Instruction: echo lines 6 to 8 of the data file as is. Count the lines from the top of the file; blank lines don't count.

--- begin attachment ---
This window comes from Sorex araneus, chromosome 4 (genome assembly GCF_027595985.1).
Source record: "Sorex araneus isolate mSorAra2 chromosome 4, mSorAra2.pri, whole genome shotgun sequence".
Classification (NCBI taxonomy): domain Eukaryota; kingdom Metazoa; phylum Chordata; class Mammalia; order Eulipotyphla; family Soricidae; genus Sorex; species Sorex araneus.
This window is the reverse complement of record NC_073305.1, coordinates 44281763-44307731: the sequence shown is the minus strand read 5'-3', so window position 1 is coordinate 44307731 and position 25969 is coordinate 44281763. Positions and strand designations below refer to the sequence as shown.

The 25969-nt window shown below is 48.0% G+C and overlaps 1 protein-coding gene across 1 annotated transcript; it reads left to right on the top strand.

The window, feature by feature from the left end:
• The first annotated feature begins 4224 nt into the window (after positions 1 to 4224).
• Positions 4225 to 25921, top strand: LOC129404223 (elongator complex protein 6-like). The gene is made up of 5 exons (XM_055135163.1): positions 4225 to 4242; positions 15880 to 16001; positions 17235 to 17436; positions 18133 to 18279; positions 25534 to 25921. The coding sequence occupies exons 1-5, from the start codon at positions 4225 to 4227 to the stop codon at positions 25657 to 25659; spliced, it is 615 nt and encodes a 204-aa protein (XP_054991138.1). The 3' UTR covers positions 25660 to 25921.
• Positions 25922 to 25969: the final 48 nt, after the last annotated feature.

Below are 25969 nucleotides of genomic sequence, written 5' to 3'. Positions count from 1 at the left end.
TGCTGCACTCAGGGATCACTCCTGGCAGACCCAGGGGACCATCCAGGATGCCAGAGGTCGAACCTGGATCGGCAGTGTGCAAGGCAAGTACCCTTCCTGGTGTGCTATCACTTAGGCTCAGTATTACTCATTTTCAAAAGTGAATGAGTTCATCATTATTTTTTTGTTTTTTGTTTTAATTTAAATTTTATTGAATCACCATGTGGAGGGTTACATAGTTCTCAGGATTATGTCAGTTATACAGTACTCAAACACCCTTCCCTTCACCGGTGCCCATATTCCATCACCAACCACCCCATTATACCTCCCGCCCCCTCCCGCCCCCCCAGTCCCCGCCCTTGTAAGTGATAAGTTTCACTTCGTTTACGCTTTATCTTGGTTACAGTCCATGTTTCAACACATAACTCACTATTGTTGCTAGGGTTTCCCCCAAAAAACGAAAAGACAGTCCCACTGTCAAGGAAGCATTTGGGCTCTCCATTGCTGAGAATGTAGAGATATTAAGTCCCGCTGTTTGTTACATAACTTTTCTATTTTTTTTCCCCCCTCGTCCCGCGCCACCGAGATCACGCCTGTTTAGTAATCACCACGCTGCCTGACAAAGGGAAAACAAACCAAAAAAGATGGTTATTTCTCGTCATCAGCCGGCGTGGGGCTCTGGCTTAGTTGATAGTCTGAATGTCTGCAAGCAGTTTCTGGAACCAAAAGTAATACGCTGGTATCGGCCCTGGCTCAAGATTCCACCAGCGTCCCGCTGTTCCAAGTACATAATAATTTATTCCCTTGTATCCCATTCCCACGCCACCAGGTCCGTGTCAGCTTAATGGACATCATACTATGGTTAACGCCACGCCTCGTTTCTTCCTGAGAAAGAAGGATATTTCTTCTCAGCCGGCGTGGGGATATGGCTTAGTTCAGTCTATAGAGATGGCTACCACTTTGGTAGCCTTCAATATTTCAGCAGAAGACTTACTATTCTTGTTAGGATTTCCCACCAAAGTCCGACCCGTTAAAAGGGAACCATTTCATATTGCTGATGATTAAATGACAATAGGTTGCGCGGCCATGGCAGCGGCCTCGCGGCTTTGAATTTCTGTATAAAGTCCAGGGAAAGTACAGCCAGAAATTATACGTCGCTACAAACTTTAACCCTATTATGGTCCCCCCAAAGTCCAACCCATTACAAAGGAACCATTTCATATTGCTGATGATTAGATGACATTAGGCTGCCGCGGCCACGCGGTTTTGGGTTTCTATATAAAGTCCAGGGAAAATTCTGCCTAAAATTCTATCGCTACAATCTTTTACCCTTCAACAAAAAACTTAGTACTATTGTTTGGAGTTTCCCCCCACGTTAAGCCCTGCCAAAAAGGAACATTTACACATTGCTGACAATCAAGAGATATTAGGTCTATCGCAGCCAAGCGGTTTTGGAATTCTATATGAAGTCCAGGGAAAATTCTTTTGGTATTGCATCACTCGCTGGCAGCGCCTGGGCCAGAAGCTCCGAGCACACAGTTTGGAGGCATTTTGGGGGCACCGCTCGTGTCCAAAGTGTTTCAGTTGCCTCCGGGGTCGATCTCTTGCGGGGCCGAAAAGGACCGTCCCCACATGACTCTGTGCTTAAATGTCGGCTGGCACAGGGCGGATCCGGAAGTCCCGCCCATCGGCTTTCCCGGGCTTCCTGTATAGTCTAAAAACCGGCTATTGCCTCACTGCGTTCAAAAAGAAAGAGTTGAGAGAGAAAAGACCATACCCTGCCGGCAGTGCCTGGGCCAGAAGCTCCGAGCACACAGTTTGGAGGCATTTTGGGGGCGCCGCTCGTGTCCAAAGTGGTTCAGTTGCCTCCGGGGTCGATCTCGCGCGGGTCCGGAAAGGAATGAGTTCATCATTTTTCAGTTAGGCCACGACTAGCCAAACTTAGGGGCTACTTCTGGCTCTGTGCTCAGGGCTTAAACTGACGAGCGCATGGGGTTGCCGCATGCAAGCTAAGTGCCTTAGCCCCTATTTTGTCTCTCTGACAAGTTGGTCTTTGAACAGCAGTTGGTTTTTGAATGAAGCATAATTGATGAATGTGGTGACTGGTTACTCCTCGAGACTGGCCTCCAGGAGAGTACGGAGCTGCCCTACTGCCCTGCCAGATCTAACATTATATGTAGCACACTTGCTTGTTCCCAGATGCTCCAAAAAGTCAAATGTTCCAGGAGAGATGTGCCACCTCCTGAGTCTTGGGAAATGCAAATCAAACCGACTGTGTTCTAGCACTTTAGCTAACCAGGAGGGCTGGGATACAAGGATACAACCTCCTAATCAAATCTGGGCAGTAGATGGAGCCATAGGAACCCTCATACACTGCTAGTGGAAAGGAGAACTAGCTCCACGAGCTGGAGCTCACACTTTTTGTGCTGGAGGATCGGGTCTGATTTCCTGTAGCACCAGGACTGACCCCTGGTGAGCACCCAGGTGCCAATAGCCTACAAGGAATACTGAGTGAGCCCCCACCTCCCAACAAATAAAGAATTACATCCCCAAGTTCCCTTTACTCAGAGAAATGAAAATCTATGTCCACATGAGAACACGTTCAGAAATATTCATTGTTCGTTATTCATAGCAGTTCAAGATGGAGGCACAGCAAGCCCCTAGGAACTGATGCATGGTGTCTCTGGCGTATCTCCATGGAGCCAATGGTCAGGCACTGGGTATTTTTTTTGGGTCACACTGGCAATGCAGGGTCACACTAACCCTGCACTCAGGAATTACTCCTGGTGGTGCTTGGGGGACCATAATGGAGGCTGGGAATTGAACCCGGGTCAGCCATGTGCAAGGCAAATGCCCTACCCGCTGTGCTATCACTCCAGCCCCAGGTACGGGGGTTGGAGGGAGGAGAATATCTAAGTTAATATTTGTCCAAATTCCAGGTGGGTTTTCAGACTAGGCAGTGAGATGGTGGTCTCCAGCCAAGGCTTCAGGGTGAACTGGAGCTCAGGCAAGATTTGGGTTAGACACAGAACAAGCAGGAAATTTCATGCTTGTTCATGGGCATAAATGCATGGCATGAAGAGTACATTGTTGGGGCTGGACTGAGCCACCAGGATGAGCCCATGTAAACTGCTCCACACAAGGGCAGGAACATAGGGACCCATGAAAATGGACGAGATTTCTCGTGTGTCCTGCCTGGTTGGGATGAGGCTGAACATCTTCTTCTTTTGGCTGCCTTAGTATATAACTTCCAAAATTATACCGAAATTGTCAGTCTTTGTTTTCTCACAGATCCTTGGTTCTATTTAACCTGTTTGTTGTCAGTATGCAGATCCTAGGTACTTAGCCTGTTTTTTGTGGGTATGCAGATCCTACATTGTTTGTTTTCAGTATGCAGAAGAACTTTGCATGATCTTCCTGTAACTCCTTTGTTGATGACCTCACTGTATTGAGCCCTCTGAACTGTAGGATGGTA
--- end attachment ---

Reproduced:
The window, feature by feature from the left end:
• The first annotated feature begins 4224 nt into the window (after positions 1 to 4224).
• Positions 4225 to 25921, top strand: LOC129404223 (elongator complex protein 6-like). The gene is made up of 5 exons (XM_055135163.1): positions 4225 to 4242; positions 15880 to 16001; positions 17235 to 17436; positions 18133 to 18279; positions 25534 to 25921. The coding sequence occupies exons 1-5, from the start codon at positions 4225 to 4227 to the stop codon at positions 25657 to 25659; spliced, it is 615 nt and encodes a 204-aa protein (XP_054991138.1). The 3' UTR covers positions 25660 to 25921.